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Having the Last Word

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Do you know someone who must have the last word? No matter the subject, they say one more thing, regardless of what you say. Sometimes they are argumentative, but often they simply will not let a topic end. Why not drop it and do everyone else a favor? Enough is enough!

Many children want to have the last word, of course, but here are eight types of adults who may always seem to need the last word. These are people who are:

  1. know-it-alls
  2. dense
  3. stubborn
  4. intoxicated
  5. excited
  6. always needing to be right
  7. consensus-driven
  8. conversation hogs

The most important thing to remember when handling a "last worder" is that the last word has no value in itself. When you accept this, you will experience less annoyance and a reduced temptation to battle over the last word.

So how do you escape the trap of an annoying "last word" conversationalist?  Frequently, you can be blindsided. You may not realize the conversation is continuing aimlessly because you are speaking to a person who must have the last word. But when you finally get the drift, openly volunteer to let them have the last word and then shut your trap.

Yes, that's right – give them the last word. You may discover they will not continue, beyond a "no thanks." Here are three examples of what you might say:

  1. "We've been talking about this for while and I'm done talking about it. Is there anything else you want to throw in before we stop talking about it/I stop listening?"
  2. "Look, we are going in circles and I'd like to talk about [another topic]. Your last thoughts before we move on?"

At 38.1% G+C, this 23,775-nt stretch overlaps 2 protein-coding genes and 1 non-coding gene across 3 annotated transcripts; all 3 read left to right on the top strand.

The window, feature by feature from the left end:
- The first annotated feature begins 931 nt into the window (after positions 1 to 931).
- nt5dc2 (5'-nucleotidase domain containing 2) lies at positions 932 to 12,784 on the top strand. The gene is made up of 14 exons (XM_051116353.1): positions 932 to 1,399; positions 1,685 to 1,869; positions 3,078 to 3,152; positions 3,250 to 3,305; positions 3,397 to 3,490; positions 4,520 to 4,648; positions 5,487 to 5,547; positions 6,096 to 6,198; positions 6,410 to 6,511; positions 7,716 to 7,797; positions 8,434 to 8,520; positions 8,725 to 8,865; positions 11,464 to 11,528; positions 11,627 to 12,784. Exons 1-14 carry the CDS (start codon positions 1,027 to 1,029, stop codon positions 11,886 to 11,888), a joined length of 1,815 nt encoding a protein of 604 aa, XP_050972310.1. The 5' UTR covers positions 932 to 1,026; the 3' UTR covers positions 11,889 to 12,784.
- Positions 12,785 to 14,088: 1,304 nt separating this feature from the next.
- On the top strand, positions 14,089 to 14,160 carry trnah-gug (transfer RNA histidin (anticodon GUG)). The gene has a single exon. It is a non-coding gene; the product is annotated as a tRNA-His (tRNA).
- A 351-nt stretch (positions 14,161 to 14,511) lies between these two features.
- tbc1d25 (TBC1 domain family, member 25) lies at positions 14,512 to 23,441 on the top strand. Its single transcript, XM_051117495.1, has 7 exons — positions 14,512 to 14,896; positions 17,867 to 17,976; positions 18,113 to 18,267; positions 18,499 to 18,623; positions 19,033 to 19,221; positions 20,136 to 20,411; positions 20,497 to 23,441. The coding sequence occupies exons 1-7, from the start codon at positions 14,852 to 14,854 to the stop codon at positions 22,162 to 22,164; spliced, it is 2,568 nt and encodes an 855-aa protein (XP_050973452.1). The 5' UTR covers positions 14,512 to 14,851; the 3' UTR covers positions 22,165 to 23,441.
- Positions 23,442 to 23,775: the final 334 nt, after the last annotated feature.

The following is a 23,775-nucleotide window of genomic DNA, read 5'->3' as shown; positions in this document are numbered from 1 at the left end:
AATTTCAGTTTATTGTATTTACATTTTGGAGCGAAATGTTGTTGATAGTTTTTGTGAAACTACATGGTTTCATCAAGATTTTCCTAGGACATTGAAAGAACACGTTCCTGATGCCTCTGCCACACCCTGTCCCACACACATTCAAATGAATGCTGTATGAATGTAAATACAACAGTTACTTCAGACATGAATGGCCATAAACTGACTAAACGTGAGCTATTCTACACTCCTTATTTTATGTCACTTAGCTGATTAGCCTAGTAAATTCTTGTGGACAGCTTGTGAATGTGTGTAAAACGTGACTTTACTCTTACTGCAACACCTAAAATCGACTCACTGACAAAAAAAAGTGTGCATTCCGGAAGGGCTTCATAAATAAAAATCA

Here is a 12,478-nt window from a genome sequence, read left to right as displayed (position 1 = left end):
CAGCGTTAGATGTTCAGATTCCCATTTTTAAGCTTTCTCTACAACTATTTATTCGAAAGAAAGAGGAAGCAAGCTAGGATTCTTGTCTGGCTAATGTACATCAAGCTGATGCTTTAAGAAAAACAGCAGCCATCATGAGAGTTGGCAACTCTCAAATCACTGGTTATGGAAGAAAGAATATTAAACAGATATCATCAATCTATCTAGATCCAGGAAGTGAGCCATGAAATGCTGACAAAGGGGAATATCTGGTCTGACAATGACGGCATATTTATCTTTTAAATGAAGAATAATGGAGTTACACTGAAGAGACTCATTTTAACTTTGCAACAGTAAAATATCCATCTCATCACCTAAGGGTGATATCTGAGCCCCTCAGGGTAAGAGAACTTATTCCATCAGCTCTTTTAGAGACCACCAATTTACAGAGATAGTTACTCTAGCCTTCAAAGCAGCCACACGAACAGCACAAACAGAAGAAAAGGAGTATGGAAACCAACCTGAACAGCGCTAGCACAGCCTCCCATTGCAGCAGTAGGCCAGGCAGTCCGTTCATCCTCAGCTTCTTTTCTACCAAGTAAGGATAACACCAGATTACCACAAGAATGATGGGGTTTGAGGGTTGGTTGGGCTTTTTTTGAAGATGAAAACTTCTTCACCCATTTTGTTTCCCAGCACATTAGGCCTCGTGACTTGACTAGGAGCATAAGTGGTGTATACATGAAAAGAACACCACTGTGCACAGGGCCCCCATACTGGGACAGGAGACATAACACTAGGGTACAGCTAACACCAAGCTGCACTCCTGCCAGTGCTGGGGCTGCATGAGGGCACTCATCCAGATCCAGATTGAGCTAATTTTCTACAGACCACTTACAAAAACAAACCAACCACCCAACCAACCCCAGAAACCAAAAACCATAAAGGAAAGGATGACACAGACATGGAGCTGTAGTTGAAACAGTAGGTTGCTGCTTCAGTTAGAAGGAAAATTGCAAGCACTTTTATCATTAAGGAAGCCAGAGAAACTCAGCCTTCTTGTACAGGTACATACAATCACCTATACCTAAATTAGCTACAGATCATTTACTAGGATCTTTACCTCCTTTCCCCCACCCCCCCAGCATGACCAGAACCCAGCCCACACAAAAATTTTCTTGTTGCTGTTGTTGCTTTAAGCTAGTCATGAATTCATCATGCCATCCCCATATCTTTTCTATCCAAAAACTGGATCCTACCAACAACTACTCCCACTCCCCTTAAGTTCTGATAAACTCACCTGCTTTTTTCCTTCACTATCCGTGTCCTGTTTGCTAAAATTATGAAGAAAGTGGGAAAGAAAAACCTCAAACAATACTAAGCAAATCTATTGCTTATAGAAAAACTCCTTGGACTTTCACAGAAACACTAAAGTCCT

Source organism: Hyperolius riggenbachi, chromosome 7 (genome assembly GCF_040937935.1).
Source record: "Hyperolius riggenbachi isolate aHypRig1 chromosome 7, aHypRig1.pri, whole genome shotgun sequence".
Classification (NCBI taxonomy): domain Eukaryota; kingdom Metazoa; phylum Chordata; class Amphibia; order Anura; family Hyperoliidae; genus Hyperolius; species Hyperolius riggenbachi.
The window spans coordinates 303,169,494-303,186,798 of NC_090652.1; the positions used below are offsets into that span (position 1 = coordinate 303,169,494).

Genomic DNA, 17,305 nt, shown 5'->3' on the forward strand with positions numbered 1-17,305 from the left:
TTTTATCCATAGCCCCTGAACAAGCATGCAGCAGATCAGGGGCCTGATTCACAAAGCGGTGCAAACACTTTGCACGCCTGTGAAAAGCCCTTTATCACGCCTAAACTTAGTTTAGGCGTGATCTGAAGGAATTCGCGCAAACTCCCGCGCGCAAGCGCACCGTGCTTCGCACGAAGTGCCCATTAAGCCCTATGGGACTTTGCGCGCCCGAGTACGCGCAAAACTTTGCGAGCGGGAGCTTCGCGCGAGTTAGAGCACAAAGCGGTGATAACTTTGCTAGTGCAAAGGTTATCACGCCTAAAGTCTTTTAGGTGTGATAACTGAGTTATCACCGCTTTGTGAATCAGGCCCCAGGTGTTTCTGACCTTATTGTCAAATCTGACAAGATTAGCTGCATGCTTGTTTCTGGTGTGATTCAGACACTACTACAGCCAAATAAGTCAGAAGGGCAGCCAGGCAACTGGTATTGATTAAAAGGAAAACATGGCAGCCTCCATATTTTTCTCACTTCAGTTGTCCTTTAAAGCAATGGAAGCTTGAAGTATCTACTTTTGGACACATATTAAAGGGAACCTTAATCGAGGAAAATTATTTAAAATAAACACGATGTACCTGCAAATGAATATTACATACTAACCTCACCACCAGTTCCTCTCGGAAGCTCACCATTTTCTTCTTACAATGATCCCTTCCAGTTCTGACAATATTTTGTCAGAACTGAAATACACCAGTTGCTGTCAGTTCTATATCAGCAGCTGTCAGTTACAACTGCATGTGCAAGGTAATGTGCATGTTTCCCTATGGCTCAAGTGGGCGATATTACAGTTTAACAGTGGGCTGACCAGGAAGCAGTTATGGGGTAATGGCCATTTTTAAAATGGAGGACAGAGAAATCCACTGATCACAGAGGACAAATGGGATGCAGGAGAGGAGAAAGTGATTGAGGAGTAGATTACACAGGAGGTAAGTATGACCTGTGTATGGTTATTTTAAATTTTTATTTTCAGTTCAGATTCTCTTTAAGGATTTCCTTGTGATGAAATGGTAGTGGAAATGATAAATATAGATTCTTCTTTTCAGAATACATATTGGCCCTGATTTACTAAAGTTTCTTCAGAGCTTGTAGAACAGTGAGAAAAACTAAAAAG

3. "I certainly understand what you are saying and we just have different opinions. I'd like to leave it at that. But is there one last thing you'd like to add before we drop it?"

Naturally, statements like these will not gracefully end the conversation or change the subject under all situations and with everybody. Depending on who the person is, you might bluntly excuse yourself indicating that you will return when the conversation changes topic. And, of course, you can always grit your teeth, smile, and nod until the speaker wears out.

If you've identified yourself as a last worder, have you gotten the hint and will you reform?

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About Dr. Coach Love

  • Nese

    Now here is a question, Why is there compelling need in some folks to be the last one to ‘say goodbye’ or in the case of a phone call, the last one to hang up?

  • Dr. Coach Love

    Hi, Nesse,
    Intriguing question. Without a conversation with that person, I can only guess it could be related to a superstition or a jynz belief. But it still applies—the last word has no value in itself.

  • Craig

    Too often in such a situation, people just drop a snarky “you always have to have the last word, don’t you?” — which, ironically, very often just ends up as a passive-aggressive way of doing the very same thing you’re accusing the other person of doing: trying to get the last word by accusing the other person of trying to get the last word. Your suggestions here are much more constructive, and more people need to try them.

  • drcoachlove

    Thanks Craig for your clever insight which is ironically oh-so-true. And,remember: There is no such thing as too much talking—only more talking than someone else cares to hear!

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